This is not a direct parallel obviously. We are spending billions on the war in Iraq, our soldiers are not eating off of the Iraqi dime, they are eating off of the American tax payers’ dollar. The American government’s real reason to invade Iraq will likely remain secret until the Freedom of Information act makes it possible for us to see all of the documentation. The reasons the public were given were obviously less than factual.
Caesar as he is painted in the book, is not a moral person. Which is what is really interesting about the book. Often biographies try to give some sort of moral compass for a person’s actions no matter how questionable. Goldsworthy continually reminds the reader about the difference in world view the Roman aristocracy, and particularly the Roman male had towards his actions. Honor was more important than morality, a man’s _auctoritas_ was his influence and how his fellow man perceived him. If he was respected, well thought of, even feared, he was said to be a great man. Morality simply wasn’t a factor. All of Caesar’s actions from the time he was a young man until he marched into Italy at the head of his legions to seize power from Pompey and the senate was a move to gain respect and power. None of it had anything to do with moral decisions about what was best for the republic.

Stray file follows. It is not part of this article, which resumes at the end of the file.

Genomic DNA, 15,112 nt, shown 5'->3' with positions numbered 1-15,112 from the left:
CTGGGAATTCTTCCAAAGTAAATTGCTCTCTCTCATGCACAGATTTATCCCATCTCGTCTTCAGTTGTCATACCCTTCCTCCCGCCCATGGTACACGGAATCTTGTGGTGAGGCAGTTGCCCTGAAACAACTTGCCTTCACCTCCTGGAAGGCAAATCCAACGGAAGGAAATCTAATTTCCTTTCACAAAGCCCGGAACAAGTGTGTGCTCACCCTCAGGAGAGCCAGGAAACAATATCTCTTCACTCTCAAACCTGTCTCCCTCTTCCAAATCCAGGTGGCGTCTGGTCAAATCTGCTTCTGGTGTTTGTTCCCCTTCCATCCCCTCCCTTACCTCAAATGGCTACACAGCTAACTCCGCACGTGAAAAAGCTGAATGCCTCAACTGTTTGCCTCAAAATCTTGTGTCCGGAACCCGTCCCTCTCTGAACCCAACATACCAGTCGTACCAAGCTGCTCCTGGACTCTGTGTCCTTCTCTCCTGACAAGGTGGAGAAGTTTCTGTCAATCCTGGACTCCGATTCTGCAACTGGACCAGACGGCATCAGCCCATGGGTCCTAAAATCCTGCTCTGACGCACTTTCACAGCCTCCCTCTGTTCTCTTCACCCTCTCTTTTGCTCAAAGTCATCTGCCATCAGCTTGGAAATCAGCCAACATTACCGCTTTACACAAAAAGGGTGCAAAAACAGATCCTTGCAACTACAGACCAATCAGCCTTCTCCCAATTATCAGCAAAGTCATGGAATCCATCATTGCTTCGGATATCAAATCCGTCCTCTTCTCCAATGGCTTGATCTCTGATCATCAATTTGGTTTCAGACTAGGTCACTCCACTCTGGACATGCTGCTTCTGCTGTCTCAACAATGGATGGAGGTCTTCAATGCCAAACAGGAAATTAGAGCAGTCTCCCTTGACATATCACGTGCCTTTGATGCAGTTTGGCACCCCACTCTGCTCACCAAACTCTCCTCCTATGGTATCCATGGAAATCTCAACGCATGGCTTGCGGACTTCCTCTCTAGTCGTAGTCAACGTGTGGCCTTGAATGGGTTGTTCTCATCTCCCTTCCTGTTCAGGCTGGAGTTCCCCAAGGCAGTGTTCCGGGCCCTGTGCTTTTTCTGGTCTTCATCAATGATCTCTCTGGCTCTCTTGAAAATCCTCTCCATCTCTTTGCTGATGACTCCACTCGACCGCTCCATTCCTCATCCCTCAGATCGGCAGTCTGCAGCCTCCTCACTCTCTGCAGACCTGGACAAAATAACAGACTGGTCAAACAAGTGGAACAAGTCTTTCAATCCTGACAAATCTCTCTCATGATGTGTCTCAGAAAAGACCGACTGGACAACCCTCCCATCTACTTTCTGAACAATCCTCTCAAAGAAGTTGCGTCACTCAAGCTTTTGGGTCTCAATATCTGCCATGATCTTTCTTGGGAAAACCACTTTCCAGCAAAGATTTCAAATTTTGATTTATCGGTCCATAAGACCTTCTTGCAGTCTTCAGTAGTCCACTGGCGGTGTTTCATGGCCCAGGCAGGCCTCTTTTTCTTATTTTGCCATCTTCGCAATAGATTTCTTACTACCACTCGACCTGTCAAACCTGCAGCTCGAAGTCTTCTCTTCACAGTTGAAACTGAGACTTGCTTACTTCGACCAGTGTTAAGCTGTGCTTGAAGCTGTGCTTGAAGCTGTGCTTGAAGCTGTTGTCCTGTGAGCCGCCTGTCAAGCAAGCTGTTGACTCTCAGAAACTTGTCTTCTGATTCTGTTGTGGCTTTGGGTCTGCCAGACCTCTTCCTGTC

If there are two lessons to take away from Caesar; it is leadership, and how to take risks. He built up a reputation with his men from the beginning that he would fight with them at the front of the line. He often risked everything on big gambles. He was often caught outnumbered in Gaul and rather than run, he would stake everything on a pitched battle. Even after some fairly questionable moves, such as invading Britain with a very small force, his men recognized his ability to calculate risk and determine the best course of action. Some might even call it luck. However his ambition seemed to soar him to greater and greater heights.